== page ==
The attitude of Wisconsin banks toward hemp businesses appears to have changed to some degree, but there’s still a lot of room for improvement.
Back in December 2018, a Wisconsin Bankers Association survey of 95 Wisconsin bank CEOs and presidents showed little motivation in providing services to hemp businesses in the state.
Asked if changes in the 2018 Farm Bill that made hemp legal would see respondents actively seeking to provide loans to industrial hemp farmers and/or processors in Wisconsin, 83% said they wouldn’t.
A new survey conducted by the Association over the first two weeks of December 2019 with 85 respondents indicates 48% currently not banking hemp said they will extend services to hemp-related customers this year.
It’s an encouraging result, but there’s still a long way to go in Wisconsin’s financial sector before hemp is truly accepted and participants are able to access a full range of services.
The survey found 38% of responding Wisconsin banks were currently accepting deposits from hemp-related businesses, but just 15% were lending to the hemp sector.
“The reality is that hemp is a very new and complex issue from both a regulatory and business viewpoint,” said WBA President and CEO Rose Oswald Poels. “It takes time to work through these complexities. Because there is no one-size-fits-all approach, each bank’s approach and timeframe will be different.”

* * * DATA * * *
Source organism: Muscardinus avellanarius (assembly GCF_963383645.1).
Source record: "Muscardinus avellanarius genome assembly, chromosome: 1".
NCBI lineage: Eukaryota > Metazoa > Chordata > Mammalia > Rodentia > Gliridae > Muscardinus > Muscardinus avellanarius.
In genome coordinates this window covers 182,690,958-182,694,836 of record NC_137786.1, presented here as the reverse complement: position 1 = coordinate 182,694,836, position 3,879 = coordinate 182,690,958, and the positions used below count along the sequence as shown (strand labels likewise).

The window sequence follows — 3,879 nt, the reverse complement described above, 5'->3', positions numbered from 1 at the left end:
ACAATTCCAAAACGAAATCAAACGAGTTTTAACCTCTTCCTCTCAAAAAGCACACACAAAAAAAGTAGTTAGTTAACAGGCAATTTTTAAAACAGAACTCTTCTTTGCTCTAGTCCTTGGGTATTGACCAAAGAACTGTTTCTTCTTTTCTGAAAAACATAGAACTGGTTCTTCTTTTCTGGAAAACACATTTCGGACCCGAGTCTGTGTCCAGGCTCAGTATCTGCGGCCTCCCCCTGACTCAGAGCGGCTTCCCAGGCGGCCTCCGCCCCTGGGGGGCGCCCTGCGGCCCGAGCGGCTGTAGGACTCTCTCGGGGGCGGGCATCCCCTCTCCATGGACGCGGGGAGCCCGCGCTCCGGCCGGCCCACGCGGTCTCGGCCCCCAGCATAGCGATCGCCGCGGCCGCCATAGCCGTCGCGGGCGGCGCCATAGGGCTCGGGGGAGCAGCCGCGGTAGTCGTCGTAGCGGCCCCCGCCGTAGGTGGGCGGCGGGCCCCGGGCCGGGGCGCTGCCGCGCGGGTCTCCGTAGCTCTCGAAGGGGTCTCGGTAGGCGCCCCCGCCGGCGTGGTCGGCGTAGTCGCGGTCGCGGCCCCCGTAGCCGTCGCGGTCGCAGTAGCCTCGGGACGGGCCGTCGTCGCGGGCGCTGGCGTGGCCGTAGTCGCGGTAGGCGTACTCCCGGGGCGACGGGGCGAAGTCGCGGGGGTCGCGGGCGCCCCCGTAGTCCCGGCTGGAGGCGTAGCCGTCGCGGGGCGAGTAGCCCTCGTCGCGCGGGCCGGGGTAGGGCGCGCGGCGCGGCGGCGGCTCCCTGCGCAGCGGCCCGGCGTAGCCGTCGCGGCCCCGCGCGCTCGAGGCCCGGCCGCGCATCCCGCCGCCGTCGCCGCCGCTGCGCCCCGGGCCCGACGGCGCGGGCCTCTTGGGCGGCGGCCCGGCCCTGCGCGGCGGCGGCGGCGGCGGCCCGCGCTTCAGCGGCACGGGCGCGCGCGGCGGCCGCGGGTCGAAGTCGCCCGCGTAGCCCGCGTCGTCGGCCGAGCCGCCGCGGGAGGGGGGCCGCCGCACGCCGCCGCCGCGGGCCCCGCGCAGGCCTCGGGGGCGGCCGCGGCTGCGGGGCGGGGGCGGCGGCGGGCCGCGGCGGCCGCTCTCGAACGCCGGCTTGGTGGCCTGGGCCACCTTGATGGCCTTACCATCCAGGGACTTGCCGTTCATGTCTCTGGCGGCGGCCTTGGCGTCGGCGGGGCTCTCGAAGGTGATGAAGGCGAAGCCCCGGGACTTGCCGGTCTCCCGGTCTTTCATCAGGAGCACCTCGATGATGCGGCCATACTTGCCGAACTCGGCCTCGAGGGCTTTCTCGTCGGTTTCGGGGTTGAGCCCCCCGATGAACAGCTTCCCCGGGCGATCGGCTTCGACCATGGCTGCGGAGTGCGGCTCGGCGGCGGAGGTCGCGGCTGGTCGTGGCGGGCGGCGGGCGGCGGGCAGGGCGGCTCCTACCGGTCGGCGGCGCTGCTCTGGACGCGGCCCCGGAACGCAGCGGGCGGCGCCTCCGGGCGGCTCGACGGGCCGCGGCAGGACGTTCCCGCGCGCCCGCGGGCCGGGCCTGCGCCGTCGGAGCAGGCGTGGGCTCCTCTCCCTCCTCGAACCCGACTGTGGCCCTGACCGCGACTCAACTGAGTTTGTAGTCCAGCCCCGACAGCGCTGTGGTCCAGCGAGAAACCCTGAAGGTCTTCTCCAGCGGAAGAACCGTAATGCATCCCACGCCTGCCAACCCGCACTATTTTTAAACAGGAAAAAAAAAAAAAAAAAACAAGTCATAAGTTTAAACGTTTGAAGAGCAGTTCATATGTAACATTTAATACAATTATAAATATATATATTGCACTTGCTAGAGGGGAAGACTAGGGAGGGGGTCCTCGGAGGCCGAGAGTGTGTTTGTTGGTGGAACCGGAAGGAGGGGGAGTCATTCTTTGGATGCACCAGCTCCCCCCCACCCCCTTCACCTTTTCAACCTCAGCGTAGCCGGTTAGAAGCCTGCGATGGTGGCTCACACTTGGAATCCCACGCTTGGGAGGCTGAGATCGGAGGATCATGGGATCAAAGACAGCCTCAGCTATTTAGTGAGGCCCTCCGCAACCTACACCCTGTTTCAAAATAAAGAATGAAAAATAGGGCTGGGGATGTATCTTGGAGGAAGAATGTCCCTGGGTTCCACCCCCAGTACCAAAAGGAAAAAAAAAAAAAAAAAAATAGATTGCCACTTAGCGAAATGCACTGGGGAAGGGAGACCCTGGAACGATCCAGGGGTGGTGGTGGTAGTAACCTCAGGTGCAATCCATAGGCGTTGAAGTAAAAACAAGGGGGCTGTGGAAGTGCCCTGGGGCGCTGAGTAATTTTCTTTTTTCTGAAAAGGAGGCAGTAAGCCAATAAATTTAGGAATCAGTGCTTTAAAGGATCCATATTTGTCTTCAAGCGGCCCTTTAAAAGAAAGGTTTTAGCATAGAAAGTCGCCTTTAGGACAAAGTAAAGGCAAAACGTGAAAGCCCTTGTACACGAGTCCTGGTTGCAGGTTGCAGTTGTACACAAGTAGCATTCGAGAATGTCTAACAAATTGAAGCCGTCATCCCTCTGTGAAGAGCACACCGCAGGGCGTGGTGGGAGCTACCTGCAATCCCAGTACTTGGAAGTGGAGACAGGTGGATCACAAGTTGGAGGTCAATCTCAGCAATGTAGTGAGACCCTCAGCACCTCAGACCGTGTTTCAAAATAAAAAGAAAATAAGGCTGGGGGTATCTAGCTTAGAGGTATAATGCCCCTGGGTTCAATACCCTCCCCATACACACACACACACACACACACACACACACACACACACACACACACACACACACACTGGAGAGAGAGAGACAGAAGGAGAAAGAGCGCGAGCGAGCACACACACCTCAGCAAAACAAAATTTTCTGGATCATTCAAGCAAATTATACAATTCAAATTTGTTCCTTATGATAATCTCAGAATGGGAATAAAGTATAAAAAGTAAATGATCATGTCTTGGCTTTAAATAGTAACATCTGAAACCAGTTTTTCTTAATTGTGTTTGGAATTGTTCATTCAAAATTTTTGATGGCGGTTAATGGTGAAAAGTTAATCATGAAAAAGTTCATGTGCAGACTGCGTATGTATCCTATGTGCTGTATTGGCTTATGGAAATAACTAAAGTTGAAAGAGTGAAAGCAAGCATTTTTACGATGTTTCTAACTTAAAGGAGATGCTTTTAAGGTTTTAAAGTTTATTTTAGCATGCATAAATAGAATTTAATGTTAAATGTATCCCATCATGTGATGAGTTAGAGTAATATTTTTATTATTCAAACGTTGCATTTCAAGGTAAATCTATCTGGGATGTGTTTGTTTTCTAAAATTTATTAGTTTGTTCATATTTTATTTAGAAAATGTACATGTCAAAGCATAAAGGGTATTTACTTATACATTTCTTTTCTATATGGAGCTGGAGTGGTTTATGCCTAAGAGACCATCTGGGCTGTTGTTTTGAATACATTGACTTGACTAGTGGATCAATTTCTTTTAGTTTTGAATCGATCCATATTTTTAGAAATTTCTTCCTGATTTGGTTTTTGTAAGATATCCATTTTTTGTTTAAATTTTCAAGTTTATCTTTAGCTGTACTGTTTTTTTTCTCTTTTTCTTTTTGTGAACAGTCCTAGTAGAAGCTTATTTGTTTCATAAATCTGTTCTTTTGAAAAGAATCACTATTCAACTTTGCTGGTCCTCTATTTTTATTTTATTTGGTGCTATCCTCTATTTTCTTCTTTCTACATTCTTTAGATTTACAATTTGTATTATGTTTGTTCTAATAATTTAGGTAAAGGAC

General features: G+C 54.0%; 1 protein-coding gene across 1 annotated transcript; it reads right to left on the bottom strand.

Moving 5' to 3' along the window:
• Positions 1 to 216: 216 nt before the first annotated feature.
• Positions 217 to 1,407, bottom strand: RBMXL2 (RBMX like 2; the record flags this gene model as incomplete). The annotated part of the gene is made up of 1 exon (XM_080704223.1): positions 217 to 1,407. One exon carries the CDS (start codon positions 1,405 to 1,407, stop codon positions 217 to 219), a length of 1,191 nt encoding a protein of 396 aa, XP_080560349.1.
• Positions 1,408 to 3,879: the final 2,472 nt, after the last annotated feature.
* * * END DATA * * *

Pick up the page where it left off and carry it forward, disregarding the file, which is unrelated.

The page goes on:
The Wisconsin experience is by no means unique. Even though the 2018 Farm Bill has now been in force for a year, banking remains a major challenge for many hemp businesses across the USA.
But progress is being made in shaking the stigma attached to hemp after decades of prohibition – for example, guidance published in early December said states banks are no longer required to file suspicious activity reports (SARs) in relation to customers involved in the legal cultivation of hemp.
The guidance was endorsed by the:
Board of Governors of the Federal Reserve System
Federal Deposit Insurance Corporation
Financial Crimes Enforcement Network
Office of the Comptroller of the Currency
Conference of State Bank Supervisors
The Financial Crimes Enforcement Network (FinCEN) stated its intention of publishing additional guidance after further study of the USDA’s interim final rule for hemp, which was released in late October.